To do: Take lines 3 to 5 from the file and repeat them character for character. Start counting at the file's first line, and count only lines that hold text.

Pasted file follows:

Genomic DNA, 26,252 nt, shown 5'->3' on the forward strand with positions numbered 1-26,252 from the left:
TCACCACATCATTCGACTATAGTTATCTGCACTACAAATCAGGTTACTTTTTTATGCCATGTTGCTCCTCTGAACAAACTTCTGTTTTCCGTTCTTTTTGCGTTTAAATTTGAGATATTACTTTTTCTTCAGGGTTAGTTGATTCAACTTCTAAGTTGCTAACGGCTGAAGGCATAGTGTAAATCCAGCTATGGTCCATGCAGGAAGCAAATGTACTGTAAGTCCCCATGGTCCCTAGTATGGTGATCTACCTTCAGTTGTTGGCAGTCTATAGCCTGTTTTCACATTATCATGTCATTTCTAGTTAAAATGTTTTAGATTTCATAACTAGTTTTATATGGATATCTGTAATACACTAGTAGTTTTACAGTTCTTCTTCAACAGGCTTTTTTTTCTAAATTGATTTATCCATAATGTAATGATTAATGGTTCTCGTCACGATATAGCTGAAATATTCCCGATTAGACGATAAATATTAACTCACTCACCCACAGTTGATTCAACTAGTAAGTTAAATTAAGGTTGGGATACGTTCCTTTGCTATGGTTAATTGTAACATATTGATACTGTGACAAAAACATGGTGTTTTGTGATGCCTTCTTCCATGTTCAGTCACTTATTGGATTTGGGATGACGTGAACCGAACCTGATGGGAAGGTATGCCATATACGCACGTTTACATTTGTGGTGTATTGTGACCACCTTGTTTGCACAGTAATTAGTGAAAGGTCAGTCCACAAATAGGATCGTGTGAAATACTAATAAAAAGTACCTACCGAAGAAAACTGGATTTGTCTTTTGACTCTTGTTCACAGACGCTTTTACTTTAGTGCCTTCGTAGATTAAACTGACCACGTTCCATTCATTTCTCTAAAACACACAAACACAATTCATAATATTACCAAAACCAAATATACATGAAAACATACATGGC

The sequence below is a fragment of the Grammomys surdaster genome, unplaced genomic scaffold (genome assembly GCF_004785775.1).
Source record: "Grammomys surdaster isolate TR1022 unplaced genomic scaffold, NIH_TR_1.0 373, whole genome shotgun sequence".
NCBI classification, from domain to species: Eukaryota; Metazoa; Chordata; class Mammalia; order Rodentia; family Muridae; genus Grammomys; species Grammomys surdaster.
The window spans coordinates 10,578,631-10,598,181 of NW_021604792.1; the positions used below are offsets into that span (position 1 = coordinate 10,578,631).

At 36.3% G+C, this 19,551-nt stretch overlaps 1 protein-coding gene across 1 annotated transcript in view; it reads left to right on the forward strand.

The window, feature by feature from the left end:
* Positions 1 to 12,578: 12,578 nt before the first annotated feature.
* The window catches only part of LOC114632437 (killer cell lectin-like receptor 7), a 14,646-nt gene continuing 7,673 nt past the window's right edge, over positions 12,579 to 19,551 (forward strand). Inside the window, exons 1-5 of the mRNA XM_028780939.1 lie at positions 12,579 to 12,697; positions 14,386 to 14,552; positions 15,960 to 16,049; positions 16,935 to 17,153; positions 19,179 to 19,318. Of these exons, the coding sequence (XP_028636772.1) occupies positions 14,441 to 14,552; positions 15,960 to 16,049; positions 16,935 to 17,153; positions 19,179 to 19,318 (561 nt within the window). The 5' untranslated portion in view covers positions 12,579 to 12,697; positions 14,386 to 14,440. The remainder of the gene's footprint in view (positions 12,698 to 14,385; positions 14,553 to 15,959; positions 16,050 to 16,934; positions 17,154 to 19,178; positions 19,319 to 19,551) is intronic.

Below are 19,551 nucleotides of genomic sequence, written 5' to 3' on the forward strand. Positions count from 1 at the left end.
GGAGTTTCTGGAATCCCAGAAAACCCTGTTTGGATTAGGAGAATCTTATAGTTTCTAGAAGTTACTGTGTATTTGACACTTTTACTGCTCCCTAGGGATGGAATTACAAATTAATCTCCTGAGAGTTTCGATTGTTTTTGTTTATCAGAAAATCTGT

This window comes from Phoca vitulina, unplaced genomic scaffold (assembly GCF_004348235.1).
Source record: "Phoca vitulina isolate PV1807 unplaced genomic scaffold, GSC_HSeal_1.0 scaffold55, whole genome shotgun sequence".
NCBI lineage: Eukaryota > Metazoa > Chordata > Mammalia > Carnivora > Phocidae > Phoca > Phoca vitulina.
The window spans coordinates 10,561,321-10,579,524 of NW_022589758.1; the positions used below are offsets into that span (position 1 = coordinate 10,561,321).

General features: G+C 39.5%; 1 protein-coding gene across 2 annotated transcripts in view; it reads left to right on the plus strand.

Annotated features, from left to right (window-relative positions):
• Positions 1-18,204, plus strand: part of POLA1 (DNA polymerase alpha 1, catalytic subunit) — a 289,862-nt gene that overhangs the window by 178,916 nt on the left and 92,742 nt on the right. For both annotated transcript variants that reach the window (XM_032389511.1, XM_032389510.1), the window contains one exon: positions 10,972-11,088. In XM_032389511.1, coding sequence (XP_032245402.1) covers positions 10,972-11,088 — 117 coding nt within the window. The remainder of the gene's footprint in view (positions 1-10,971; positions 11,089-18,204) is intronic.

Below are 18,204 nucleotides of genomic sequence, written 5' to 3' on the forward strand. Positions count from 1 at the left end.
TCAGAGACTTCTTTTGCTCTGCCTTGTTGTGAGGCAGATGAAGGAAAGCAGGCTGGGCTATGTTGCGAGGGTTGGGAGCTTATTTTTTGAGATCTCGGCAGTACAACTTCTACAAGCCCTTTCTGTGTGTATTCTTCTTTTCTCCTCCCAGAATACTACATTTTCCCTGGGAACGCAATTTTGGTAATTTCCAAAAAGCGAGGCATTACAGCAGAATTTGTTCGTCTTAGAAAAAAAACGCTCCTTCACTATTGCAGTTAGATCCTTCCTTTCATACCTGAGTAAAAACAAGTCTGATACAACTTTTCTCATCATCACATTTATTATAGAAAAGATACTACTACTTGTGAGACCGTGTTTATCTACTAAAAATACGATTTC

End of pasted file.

The sequence below is a fragment of the Grammomys surdaster genome, unplaced genomic scaffold (genome assembly GCF_004785775.1).
Source record: "Grammomys surdaster isolate TR1022 unplaced genomic scaffold, NIH_TR_1.0 373, whole genome shotgun sequence".
NCBI classification, from domain to species: Eukaryota; Metazoa; Chordata; class Mammalia; order Rodentia; family Muridae; genus Grammomys; species Grammomys surdaster.